232 Performance Measurement in Finance
of the GMM estimation and testing of the overidentifying restrictions are pre-
sented in section 9.5. Finally, in section 9.6, we offer concluding comments.
9.2 INVESTMENT OPPORTUNITY SETS WITH CONTINUOUS
RISK STRUCTURES
This section presents the conditional investment opportunity set that reflects
the continuum of volatilities available on traded financial assets. We begin
by presenting the familiar conditional IOS hyperbola as described in Merton
(1972). Next we discuss the conditional IOS in the context of a continuous risk
structure. The resultant IOS represents a considerable simplification because
it can be described by a bivariate process governing the IOS vertex and slope.
An investment opportunity set represents the risk and return possibilities
from a set of risky financial assets held over a fixed time interval, (t, t
1
], such
as one month. For convenience, the time subscript t is omitted in all notation
and it is implicit that an opportunity set is conditional on information at a
given point in time, and for a given interval length.
Following Merton (1972), the conditional investment opportunity set is
described by a hyperbola in mean-standard deviation space,
f(σ
p
) = μ
p
=
b
c
±

a
b
2
c
σ
2
p
1
c
1/2
(9.1a)
where μ
p
= X
p
μ is the conditional mean of the portfolio determined by the
(n × 1) vector of portfolio weights, X
p
,andthe(n × 1) vector of asset means,
μ; σ
p
=
X
p
X
p
is the conditional standard deviation of the portfolio deter-
mined by the portfolio weight vector, X
p
,andthe(n × n) covariance matrix
of asset returns, ;anda = μ
1
μ, b = e
1
μ and c = e
1
e are the
efficient set constants determined by the mean vector, μ, covariance matrix
inverse, and the (n × 1) vector of ones, e.
4
The hyperbola’s asymptote equations are described by,
g(σ
p
) =
b
c
±
a
b
2
c
1/2
σ
p
(9.1b)
and the mean and standard deviation of the least risky or vertex portfolio are
μ
o
= b/c and σ
o
= 1/
c, respectively.
4
For tractability in our empirical work, we assume a non-singular covariance matrix of asset returns.
More general results can be shown using generalized inverses when the covariance matrix is of
less than full rank (c.f. Graybill (1969), Buser (1977) and Ross (1977)).
The intertemporal performance of investment opportunity sets 233
A restricted set of risky assets, such as common stocks, is a coarse approxi-
mation to the actual investment opportunity set faced by economic agents. As
demonstrated by Stambaugh (1982) and Kandel (1984), asset omissions almost
surely cause a misspecification of the opportunity set. Here, we are interested
in the omission of risky assets with risks arbitrarily close to zero.
5
To pro-
ceed, we define a continuous risk structure opportunity set in terms of the
volatilities on available traded assets. The development and proof of the con-
tinuous risk structure investment opportunity set, described by equation (9.2),
is available in Korkie and Turtle (1997).
Definition: A continuous risk structure investment opportunity set is a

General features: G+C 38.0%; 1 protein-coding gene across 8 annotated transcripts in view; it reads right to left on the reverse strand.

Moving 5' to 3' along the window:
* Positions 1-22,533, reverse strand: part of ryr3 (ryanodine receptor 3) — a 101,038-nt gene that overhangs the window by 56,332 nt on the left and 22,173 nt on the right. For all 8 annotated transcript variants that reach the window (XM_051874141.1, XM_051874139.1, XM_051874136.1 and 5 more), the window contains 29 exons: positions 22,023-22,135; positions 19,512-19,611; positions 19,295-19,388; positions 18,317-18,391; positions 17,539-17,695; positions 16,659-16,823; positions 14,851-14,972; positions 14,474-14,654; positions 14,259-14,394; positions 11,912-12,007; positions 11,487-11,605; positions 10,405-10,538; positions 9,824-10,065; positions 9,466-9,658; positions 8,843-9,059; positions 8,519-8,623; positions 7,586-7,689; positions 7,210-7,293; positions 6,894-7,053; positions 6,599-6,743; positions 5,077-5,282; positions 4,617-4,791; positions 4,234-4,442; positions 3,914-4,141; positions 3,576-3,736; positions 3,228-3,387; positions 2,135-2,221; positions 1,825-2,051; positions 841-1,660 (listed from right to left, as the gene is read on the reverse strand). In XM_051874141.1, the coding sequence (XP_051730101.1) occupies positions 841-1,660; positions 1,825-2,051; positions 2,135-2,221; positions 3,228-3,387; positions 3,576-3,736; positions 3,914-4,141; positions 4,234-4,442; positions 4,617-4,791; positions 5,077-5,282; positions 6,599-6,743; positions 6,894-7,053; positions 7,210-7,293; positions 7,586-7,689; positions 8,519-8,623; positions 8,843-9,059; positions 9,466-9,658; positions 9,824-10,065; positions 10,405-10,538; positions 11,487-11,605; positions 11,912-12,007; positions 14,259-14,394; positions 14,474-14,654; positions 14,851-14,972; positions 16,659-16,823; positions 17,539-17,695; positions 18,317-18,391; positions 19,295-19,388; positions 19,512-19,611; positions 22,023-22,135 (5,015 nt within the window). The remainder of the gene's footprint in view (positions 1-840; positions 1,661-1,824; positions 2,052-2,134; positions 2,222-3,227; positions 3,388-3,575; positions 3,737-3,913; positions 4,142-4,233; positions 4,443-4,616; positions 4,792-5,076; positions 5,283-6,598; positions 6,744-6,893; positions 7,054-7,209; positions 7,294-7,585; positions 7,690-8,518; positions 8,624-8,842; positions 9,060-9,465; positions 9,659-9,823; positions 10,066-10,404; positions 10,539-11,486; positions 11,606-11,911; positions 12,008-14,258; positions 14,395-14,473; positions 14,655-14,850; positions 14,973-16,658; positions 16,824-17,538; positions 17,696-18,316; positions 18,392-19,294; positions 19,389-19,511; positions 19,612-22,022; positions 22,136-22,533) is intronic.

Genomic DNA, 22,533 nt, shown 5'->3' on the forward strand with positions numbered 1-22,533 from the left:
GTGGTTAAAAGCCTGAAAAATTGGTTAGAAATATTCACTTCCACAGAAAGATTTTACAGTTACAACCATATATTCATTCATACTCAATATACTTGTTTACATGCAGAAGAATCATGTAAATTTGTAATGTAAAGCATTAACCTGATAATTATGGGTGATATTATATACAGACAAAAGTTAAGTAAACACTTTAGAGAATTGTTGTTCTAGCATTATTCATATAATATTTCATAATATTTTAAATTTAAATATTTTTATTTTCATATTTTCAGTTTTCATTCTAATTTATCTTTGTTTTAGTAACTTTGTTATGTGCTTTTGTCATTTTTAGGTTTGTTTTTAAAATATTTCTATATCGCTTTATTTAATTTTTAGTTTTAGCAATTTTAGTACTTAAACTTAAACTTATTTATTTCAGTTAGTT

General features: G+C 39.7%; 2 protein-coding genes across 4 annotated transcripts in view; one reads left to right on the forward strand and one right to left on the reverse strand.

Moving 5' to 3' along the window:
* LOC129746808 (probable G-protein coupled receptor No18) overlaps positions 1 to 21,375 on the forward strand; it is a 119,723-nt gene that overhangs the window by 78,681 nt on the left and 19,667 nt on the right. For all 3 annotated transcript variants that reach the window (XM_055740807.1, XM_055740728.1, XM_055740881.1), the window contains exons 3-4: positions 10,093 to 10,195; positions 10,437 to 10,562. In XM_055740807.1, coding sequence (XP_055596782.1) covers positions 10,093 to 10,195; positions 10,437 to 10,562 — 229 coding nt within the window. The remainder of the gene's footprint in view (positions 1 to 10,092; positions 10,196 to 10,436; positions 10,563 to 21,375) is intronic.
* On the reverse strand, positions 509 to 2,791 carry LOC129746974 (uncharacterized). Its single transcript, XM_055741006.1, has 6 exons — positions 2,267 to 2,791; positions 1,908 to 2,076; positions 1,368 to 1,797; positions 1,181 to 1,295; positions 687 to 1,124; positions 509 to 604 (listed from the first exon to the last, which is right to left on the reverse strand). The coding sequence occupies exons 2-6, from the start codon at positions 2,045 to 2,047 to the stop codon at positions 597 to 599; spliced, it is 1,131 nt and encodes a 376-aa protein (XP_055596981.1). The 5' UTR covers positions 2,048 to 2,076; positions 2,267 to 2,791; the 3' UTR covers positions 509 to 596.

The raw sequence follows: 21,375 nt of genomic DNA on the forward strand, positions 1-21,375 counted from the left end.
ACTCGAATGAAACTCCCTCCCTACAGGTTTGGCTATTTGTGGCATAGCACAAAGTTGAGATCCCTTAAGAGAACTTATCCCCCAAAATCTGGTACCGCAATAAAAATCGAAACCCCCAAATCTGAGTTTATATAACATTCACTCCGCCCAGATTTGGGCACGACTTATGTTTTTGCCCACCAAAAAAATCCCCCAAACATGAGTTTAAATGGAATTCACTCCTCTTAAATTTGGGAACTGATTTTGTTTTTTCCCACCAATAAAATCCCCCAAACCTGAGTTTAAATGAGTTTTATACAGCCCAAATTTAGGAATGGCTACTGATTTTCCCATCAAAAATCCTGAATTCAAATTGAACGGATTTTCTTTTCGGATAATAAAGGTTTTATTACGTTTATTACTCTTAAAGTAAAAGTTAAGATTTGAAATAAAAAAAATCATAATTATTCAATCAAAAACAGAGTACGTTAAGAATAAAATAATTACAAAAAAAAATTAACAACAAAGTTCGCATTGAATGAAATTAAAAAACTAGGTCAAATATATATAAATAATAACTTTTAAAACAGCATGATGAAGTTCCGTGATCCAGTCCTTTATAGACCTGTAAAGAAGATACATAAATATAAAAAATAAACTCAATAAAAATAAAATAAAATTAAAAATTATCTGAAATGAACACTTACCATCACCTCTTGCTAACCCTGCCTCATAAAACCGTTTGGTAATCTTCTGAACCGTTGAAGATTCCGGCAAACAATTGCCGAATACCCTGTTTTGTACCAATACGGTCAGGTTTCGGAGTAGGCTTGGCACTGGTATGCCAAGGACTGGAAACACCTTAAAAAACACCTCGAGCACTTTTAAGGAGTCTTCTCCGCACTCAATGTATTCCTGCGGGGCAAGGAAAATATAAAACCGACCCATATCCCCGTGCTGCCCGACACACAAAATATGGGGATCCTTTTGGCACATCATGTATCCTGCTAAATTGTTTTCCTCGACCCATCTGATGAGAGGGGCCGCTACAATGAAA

feasible set of expected returns and risks from financial assets with a sequence
of volatilities arbitrarily close to zero, for all bounded time intervals. The
continuous risk structure IOS can then be described by the mean equation,
μ
p
= r
f
± slσ
p
(9.2)
where r
f
represents the known riskless rate for the interval (t, t
1
], and sl
denotes the finite IOS slope.
Because the vertex mean, b/c, has converged to the known riskless rate, r
f
determines the minimum or zero risk portfolio’s return and the IOS slope, sl,
can be estimated using
%
a b
2
/c or
%
a br
f
.
The investment opportunity set depends mathematically upon the current
level of interest rates through both the IOS vertex and the IOS slope. This is
not surprising given an abundance of early empirical research on the subject.
For example, Fama and Schwert (1977) find that the spread between stock
and bond returns is related to the interest rate level. In addition, they find that
stock returns are negatively related to anticipated inflation rates, which may be
proxied by the Treasury bill rate (Fama and Gibbons, 1984). Geske and Roll
(1983) explain the causality in the linkage between interest rates and stock
returns, which is supported in Solnik (1984) and James, Koreisha and Partch
(1985). In Fama (1984), term premia predict future spot rates of interest. In
Chen, Roll and Ross (1986), the Treasury bill rate is in the term structure shift
factor. In Keim and Stambaugh (1986), term structure spreads are important
determinants of conditional expected returns. Ferson (1989) found that the
information contained in one month Treasury bill rates implies time variation
5
Stambaugh (1982) and Kandel (1984) describe the robustness of mean-variance parameters used
in asset pricing tests to omitted assets. Although they were not concerned specifically with the
omission of nearly riskless assets, in general they find that the omission of assets causes potentially
severe measurement error in the parameters of the investment opportunity set.

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